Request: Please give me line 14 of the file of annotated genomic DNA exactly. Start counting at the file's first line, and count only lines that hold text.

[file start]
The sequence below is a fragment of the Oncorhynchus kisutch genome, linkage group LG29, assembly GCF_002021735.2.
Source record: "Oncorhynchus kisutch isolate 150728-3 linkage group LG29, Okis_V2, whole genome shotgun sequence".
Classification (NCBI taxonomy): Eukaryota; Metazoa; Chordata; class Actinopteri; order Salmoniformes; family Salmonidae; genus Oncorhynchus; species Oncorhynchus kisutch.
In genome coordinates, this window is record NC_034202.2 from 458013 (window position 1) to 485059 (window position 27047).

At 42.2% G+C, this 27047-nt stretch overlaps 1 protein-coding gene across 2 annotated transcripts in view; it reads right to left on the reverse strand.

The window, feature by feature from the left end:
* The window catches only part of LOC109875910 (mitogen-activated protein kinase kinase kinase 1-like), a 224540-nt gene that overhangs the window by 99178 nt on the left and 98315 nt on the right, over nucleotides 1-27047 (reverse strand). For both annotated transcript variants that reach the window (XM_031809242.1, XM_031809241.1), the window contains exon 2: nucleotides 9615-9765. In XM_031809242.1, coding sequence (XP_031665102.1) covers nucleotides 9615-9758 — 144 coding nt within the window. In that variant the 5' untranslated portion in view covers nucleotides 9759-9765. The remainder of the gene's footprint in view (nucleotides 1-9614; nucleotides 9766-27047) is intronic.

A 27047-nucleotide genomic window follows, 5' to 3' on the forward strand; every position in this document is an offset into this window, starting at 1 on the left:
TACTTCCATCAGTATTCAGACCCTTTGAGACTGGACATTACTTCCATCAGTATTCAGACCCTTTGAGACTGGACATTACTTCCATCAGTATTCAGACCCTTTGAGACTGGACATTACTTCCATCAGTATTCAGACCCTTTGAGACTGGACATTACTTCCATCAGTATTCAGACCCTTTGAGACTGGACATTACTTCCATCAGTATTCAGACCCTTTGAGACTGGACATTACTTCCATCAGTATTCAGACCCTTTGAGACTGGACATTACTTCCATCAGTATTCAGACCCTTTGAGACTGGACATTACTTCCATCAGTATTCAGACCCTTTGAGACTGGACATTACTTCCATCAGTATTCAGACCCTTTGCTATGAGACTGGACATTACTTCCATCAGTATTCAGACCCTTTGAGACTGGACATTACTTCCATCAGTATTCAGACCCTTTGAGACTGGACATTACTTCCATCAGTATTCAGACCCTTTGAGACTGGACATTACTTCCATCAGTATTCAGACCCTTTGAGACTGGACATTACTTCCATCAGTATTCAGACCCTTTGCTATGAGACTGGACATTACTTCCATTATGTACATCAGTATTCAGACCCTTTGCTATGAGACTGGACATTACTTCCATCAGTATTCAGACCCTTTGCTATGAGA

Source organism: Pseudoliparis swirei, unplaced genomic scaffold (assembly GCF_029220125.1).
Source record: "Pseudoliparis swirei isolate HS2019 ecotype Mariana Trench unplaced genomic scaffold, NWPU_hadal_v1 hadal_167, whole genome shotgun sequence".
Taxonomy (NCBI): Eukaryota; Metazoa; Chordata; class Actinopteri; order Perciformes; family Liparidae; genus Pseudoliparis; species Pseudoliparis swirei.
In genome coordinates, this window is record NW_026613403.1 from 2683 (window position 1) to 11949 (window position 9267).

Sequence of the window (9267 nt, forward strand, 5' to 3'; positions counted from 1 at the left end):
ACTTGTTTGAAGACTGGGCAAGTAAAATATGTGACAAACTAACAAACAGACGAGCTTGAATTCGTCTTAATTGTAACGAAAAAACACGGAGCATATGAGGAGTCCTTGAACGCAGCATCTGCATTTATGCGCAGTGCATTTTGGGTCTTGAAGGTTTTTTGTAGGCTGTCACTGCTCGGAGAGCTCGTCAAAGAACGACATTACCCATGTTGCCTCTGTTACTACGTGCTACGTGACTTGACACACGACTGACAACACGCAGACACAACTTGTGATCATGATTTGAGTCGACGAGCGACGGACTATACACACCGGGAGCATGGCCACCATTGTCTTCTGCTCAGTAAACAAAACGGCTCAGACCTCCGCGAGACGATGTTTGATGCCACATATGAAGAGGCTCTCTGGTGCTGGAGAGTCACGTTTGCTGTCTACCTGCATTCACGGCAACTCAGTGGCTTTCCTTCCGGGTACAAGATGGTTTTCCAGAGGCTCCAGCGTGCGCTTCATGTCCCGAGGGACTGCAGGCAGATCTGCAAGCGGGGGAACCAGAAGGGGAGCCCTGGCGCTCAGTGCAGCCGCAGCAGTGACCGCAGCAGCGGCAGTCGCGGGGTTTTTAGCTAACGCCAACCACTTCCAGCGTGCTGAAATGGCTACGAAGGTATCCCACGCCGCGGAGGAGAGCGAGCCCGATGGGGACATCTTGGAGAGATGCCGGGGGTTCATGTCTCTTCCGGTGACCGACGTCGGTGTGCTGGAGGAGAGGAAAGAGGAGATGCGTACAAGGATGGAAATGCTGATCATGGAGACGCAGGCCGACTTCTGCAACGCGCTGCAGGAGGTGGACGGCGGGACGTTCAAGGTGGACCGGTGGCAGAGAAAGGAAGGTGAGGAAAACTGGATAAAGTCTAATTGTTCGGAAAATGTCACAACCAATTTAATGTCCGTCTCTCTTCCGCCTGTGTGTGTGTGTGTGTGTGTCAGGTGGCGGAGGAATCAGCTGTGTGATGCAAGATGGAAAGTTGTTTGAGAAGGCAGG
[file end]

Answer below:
Sequence of the window (9267 nt, forward strand, 5' to 3'; positions counted from 1 at the left end):